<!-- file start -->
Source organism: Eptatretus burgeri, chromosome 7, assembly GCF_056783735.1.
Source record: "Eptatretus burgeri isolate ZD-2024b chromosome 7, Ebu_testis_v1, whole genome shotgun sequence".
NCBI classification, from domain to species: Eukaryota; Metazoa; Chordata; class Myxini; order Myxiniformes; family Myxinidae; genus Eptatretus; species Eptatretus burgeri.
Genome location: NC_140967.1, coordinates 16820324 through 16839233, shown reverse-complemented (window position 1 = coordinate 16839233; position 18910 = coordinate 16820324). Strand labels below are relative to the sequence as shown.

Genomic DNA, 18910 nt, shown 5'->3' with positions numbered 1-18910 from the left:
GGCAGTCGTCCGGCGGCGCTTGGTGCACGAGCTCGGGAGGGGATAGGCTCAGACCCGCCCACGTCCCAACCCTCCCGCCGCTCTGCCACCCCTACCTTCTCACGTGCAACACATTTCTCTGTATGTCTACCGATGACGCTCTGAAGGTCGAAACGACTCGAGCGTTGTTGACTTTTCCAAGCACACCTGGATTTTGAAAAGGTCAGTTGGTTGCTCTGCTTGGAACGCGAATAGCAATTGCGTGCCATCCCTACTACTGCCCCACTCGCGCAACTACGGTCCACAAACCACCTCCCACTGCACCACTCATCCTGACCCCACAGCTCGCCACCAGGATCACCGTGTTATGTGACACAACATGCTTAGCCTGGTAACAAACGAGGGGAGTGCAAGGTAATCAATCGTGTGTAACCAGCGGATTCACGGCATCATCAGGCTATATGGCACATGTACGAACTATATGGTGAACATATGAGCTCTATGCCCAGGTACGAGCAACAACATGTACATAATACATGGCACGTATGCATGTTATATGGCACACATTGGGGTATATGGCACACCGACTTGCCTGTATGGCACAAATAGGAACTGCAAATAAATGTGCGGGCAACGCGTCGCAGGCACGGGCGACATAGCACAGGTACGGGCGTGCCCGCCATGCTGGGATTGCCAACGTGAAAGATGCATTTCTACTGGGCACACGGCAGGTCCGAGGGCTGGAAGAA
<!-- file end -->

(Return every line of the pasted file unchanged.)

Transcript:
Source organism: Eptatretus burgeri, chromosome 7, assembly GCF_056783735.1.
Source record: "Eptatretus burgeri isolate ZD-2024b chromosome 7, Ebu_testis_v1, whole genome shotgun sequence".
NCBI classification, from domain to species: Eukaryota; Metazoa; Chordata; class Myxini; order Myxiniformes; family Myxinidae; genus Eptatretus; species Eptatretus burgeri.
Genome location: NC_140967.1, coordinates 16820324 through 16839233, shown reverse-complemented (window position 1 = coordinate 16839233; position 18910 = coordinate 16820324). Strand labels below are relative to the sequence as shown.

Genomic DNA, 18910 nt, shown 5'->3' with positions numbered 1-18910 from the left:
GGCAGTCGTCCGGCGGCGCTTGGTGCACGAGCTCGGGAGGGGATAGGCTCAGACCCGCCCACGTCCCAACCCTCCCGCCGCTCTGCCACCCCTACCTTCTCACGTGCAACACATTTCTCTGTATGTCTACCGATGACGCTCTGAAGGTCGAAACGACTCGAGCGTTGTTGACTTTTCCAAGCACACCTGGATTTTGAAAAGGTCAGTTGGTTGCTCTGCTTGGAACGCGAATAGCAATTGCGTGCCATCCCTACTACTGCCCCACTCGCGCAACTACGGTCCACAAACCACCTCCCACTGCACCACTCATCCTGACCCCACAGCTCGCCACCAGGATCACCGTGTTATGTGACACAACATGCTTAGCCTGGTAACAAACGAGGGGAGTGCAAGGTAATCAATCGTGTGTAACCAGCGGATTCACGGCATCATCAGGCTATATGGCACATGTACGAACTATATGGTGAACATATGAGCTCTATGCCCAGGTACGAGCAACAACATGTACATAATACATGGCACGTATGCATGTTATATGGCACACATTGGGGTATATGGCACACCGACTTGCCTGTATGGCACAAATAGGAACTGCAAATAAATGTGCGGGCAACGCGTCGCAGGCACGGGCGACATAGCACAGGTACGGGCGTGCCCGCCATGCTGGGATTGCCAACGTGAAAGATGCATTTCTACTGGGCACACGGCAGGTCCGAGGGCTGGAAGAA